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Author recovers story of first American-Indian religious order

By George P. Matysek Jr.


When 12-year-old Thomas Foley opened a shoebox in his Aunt Mame’s closet more than 65 years ago, he unwittingly uncovered the building blocks for a remarkable story of faith, courage and determination.

The box contained the personal journals and papers of Father Francis M. Craft, a 19th-century missionary to American Indians who died in the arms of Mr. Foley’s father in 1920.

The treasure trove of documents included a letter from Sitting Bull and handwritten religious vows taken by young Lakota Sioux women, along with a photograph of Father Craft.

The boy’s discovery was the first step in what would become a lifelong quest to learn more about an independent-minded, forward-thinking priest and the first women’s religious order for American Indians he founded. His research took the author to monasteries and Indian reservations in the Dakotas, and archives in Washington, D.C., New York, Belgium and Rome.

In “Faces of Faith: A History of the First Order of Indian Sisters,” a newly released book published by Baltimore’s Cathedral Foundation Press, Mr. Foley tells the story of how the Congregation of American Sisters came to be, its many struggles and its ultimate dissolution.

“Father Craft was way ahead of his time,” said Mr. Foley, who wrote a biography of Father Craft in 2002. “He was a medical doctor and he taught these women nursing skills. Father Craft’s sisters were among the people.”

Father Craft, part Mohawk, had a fundamental respect for American Indians and treated them with dignity, according to Mr. Foley.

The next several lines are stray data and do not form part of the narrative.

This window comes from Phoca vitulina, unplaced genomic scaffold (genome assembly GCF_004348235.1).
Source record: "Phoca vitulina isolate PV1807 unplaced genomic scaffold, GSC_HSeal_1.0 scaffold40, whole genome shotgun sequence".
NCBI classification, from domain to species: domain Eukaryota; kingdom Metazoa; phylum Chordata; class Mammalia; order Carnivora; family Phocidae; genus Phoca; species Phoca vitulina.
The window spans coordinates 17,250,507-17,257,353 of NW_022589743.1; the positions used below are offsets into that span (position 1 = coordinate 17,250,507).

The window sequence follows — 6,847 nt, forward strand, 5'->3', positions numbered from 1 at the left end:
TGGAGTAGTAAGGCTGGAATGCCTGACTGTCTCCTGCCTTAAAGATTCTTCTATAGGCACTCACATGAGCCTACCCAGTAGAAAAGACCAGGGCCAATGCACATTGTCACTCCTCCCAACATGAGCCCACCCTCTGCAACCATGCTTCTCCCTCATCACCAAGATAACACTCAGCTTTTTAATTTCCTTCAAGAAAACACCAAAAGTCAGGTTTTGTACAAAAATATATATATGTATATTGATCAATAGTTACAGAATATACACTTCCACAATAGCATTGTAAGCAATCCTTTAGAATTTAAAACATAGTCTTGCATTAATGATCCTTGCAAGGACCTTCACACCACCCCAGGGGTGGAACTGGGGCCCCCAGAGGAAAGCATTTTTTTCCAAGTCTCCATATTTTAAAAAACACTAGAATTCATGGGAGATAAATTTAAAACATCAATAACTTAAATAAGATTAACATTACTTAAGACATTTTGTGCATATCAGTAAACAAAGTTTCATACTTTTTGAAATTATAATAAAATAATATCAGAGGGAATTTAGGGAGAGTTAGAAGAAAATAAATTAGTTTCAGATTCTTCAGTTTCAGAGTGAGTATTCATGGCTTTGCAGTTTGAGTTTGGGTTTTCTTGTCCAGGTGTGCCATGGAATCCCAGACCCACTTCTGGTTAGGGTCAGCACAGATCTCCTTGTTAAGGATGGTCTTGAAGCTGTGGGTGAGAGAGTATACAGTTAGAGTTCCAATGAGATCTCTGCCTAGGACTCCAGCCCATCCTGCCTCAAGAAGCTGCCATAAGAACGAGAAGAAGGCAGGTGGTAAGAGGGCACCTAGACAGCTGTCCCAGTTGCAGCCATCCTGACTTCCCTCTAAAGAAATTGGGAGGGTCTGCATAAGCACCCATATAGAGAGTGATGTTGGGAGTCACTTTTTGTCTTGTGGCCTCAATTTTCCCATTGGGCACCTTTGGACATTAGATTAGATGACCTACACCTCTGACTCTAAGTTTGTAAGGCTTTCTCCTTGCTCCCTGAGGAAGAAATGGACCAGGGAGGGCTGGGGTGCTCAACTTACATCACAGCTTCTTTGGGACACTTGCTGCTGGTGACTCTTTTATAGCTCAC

“If you look at the pictures of his sisters, they look like pictures of sisters anywhere else in the world,” said Mr. Foley, a retired labor-personnel executive who lives in Georgia. “He was presenting these sisters as equal to any coming out of St. Patrick’s cathedral.”

An Episcopalian convert to Catholicism and a former soldier who enlisted at age 10 in the Union Army during the Civil War, Father Craft joined the Jesuits in 1876. He left the religious order to become a missionary to American Indians and was ordained in 1883.

Father Craft, who was injured in the Battle at Wounded Knee, first served in the Dakotas on the Rosebud Reservation before moving to Standing Rock Reservation and then Fort Berthold. He often butted heads with religious and governmental authorities, some of whom regarded him as eccentric crank.

The Congregation of American Sisters grew to about a dozen sisters at its height in the 1890s, but ultimately ended as St. Katharine Drexel’s religious order devoted to American Indians and African Americans increased in popularity. St. Katharine funded her outreach with a $15 million inheritance.

Asked what he wanted readers to remember from his book, Mr. Foley choked up for a moment before responding.

“There’s a place and a time where people embarked on heroic efforts and 100 years later, no one knows or cares,” he said. “They tried so hard for a decade. I want people to know what they tried to accomplish.”

To order a copy of “Faces of Faith” for $17.95, call Father Wayne C. Paysse at 202-331-8542.